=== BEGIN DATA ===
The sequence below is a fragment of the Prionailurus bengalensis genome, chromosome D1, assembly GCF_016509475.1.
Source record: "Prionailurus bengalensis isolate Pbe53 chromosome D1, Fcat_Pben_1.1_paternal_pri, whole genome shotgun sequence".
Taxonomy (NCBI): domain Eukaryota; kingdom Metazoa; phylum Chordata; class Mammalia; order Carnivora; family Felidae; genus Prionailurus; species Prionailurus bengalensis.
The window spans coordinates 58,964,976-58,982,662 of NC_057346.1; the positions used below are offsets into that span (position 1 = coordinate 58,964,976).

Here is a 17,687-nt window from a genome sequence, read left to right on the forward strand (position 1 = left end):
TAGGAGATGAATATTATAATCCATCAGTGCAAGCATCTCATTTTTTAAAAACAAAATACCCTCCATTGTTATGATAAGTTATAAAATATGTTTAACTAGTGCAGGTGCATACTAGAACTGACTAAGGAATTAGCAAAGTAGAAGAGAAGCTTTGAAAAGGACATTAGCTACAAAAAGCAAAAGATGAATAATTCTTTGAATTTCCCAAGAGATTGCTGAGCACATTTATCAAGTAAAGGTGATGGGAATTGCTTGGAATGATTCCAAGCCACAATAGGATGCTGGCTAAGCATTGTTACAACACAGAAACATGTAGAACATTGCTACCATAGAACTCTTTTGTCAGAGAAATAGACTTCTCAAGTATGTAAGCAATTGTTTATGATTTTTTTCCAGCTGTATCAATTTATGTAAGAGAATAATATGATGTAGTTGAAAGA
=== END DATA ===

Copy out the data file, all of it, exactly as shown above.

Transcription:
The sequence below is a fragment of the Prionailurus bengalensis genome, chromosome D1, assembly GCF_016509475.1.
Source record: "Prionailurus bengalensis isolate Pbe53 chromosome D1, Fcat_Pben_1.1_paternal_pri, whole genome shotgun sequence".
Taxonomy (NCBI): domain Eukaryota; kingdom Metazoa; phylum Chordata; class Mammalia; order Carnivora; family Felidae; genus Prionailurus; species Prionailurus bengalensis.
The window spans coordinates 58,964,976-58,982,662 of NC_057346.1; the positions used below are offsets into that span (position 1 = coordinate 58,964,976).

Here is a 17,687-nt window from a genome sequence, read left to right on the forward strand (position 1 = left end):
TAGGAGATGAATATTATAATCCATCAGTGCAAGCATCTCATTTTTTAAAAACAAAATACCCTCCATTGTTATGATAAGTTATAAAATATGTTTAACTAGTGCAGGTGCATACTAGAACTGACTAAGGAATTAGCAAAGTAGAAGAGAAGCTTTGAAAAGGACATTAGCTACAAAAAGCAAAAGATGAATAATTCTTTGAATTTCCCAAGAGATTGCTGAGCACATTTATCAAGTAAAGGTGATGGGAATTGCTTGGAATGATTCCAAGCCACAATAGGATGCTGGCTAAGCATTGTTACAACACAGAAACATGTAGAACATTGCTACCATAGAACTCTTTTGTCAGAGAAATAGACTTCTCAAGTATGTAAGCAATTGTTTATGATTTTTTTCCAGCTGTATCAATTTATGTAAGAGAATAATATGATGTAGTTGAAAGA